The Baobab Medical Center

The Baobab Medical Center

The Ghanaian health system has to deal with many difficulties that arise especially from the country’s lack of medical personnel. According to a report from the Ministry of Health of Ghana called “Official Ministry of Heath Human Resource policies and strategies for the health sector report of 2002” in Ghana there is one doctor for every 16,000 people and one nurse for every 4,300 people. In order to understand the meaning of these figures, it is sufficient to compare them to the Italian context where there is one doctor for every 200 people.

The annual loss of doctors and nurses ranks at 3.7 % and 4.2% respectively. This is attributed to retirement and the exodus of medical personnel from Ghana, in search for greener pastures. The increase in the country’s population and the management of human resources remains the key problem for public health in Ghana. The problem is so severe that the Ghanaian government declared “The government is not able to cover adequately all the medical needs of the population and asks for an increase in the participation from the private sector”3.

In the light of all that has been described, Amicus Onlus, already engaged in programmes for the development of professional training in Ghana, was contacted by the Department for Human Resources of the Ministry of Health, by Dr. Antwi Bosiako, MoH, HRHD, to offer medical assistance and to train nurses and doctors in the country.

Amicus Onlus decided to respond concretely to this need and in collaboration with the Ghana Health Service and the Mfantseman Municipal Assembly, started the Baobab Medical Centre (BMC) in October 2005. The BMC is managed by Ghanaians and with Italian Doctors Volunteering at the Centre throughout the year. The project is located at Biriwa in the Central Region and is about 14 kilometres from the Central Regional Capital, Cape-Coast.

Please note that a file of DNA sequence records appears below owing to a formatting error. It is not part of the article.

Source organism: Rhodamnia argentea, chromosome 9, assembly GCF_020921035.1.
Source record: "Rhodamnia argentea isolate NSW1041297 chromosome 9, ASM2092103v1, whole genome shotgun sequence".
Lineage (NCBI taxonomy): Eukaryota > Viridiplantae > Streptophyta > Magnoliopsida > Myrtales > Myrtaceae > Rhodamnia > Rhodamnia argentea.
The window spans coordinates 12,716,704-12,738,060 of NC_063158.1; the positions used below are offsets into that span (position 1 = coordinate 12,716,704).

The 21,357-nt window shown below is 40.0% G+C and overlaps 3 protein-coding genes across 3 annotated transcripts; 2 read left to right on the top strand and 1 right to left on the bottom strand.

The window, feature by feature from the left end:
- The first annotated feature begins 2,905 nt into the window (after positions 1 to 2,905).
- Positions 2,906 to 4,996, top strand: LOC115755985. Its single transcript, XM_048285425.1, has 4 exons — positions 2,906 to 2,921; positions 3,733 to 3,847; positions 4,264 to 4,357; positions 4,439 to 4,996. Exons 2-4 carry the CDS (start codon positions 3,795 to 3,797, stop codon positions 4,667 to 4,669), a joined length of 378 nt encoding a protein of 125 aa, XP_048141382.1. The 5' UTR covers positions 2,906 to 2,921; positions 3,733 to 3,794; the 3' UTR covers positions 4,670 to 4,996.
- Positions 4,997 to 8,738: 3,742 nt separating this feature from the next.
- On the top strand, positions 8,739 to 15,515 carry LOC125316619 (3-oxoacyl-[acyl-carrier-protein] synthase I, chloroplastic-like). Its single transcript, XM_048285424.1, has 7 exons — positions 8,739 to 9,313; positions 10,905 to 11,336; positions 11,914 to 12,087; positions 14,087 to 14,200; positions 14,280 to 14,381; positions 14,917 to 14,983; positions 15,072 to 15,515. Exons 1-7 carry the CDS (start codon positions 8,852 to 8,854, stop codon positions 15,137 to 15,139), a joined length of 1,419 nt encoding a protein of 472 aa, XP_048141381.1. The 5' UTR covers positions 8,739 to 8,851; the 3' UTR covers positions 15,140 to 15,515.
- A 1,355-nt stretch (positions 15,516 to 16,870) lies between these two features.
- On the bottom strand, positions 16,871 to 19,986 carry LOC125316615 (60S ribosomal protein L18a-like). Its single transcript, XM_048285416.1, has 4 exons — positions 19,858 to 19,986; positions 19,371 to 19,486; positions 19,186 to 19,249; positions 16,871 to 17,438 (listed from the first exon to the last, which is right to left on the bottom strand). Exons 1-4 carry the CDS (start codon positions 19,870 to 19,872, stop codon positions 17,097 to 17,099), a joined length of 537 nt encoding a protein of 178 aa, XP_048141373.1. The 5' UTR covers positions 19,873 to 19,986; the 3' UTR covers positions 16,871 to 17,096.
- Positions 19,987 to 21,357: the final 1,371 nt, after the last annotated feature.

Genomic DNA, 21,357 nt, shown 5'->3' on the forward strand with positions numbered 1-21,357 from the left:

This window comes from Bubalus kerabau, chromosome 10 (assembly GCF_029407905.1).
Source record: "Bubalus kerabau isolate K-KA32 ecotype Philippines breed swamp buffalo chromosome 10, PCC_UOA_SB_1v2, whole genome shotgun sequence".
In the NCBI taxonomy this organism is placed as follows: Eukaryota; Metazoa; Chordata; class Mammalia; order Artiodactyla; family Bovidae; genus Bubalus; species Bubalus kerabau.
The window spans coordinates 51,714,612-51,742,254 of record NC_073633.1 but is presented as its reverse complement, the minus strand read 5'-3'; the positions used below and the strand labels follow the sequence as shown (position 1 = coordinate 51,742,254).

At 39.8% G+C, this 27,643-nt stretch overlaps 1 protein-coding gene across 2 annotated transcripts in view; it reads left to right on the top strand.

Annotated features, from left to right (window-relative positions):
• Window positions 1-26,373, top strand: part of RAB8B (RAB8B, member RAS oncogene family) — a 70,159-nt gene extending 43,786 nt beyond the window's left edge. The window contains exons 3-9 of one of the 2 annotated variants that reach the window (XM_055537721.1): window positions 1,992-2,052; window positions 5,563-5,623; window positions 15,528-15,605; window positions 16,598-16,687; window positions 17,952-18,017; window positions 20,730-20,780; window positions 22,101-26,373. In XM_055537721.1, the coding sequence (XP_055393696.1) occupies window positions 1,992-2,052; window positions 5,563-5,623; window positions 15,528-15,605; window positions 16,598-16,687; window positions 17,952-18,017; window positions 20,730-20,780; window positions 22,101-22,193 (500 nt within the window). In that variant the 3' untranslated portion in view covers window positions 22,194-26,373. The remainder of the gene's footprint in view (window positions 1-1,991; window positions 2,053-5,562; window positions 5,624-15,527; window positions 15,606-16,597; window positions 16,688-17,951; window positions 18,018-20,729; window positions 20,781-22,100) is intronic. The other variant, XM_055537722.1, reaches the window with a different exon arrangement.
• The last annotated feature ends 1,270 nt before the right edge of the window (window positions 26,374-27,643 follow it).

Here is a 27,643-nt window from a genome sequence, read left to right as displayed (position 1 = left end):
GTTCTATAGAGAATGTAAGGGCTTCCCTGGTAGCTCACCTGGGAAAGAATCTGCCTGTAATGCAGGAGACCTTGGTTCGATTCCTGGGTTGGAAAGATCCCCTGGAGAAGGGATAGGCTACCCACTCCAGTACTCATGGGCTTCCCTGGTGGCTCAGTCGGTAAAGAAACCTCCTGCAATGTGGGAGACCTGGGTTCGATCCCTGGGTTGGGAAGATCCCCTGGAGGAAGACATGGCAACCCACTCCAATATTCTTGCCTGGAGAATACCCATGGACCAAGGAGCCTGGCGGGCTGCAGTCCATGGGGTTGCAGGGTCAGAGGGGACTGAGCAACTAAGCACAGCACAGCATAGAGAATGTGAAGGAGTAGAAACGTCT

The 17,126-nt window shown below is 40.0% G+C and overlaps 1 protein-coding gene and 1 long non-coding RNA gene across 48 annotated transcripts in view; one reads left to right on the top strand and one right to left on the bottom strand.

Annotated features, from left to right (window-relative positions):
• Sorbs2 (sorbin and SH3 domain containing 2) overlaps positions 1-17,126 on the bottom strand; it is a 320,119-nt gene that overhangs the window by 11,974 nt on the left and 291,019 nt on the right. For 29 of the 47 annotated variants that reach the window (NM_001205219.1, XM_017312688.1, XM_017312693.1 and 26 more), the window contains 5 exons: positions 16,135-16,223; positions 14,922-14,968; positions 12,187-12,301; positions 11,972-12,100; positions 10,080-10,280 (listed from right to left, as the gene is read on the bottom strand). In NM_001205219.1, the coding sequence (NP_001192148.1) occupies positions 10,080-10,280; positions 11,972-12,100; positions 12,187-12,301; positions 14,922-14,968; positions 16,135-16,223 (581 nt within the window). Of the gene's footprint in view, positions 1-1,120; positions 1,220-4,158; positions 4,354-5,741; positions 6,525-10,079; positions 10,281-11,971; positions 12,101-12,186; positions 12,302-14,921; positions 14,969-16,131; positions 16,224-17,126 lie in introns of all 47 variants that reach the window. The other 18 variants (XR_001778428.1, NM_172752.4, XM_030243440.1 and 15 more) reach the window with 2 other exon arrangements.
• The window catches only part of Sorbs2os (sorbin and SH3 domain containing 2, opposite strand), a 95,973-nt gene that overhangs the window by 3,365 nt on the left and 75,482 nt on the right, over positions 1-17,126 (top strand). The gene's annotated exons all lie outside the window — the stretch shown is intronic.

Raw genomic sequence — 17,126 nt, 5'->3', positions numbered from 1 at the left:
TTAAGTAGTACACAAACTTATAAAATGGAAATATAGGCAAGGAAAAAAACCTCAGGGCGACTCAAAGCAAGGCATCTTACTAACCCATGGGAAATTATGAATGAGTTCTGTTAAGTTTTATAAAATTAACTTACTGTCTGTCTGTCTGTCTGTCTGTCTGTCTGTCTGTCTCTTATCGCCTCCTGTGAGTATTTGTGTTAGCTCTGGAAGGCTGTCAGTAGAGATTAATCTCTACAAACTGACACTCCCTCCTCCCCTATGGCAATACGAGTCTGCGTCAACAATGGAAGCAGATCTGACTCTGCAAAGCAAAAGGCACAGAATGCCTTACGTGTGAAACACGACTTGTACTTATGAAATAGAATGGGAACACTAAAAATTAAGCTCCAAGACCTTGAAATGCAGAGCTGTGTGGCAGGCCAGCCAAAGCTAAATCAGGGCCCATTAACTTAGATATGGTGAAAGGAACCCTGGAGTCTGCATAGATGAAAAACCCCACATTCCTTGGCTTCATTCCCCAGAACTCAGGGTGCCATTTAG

The Central Region has been identified as one of the three poorest regions in the country alongside the Upper East and Upper West regions. By this status, its ability to attract skilled manpower especially in the area of Medical Personnel is very much in the question. The mounting pressure on the few existing health facilities, coupled with the acute shortage of doctors, underscore the need for a project such as the BMC.


The Italian doctors who volunteer at the BMC are selected through interviews by Amicus Onlus, which considers their personal and professional experiences and their abilities according to the local needs in Ghana. The doctors must have a working knowledge of the English language and certain experience of the medical profession in precarious conditions. The turns are organized in a way that when a new doctor arrives at the BMC, there are at least two others who have already acquired some experience with the local conditions and are therefore able to transmit their experience to the new comer.

In situation where Amicus is able to attract specialist Doctors whose services will be needed at larger facilities, such doctors are made available to the Saltpond Municipal Hospital or the Cape-Coast regional hospital, where their services will be felt best.

Among the various services offered at the clinic are: general consultations, minor surgeries, dispensary, maternity and midwifery services, anti-natal and post natal care, medical laboratory services and dentistry. The staff of the BMC also carries out frequent medical outreach programmes in other remote surrounding villages to ensure that poor people are not cut off from accessing medication.

Aside the services, Amicus also has a scheme in place where it receives donated drugs from pharmaceutical companies in Italy and administers them to patients free of charge. The organisation has also commissioned a “needy fund” that is supposed to needy patients have access to good medical delivery even outside the Baobab Medical Centre.

During the 2006 annual review of the project, it was established that over 19,800,000 people benefited from the Baobab Medical Centre in 2006.

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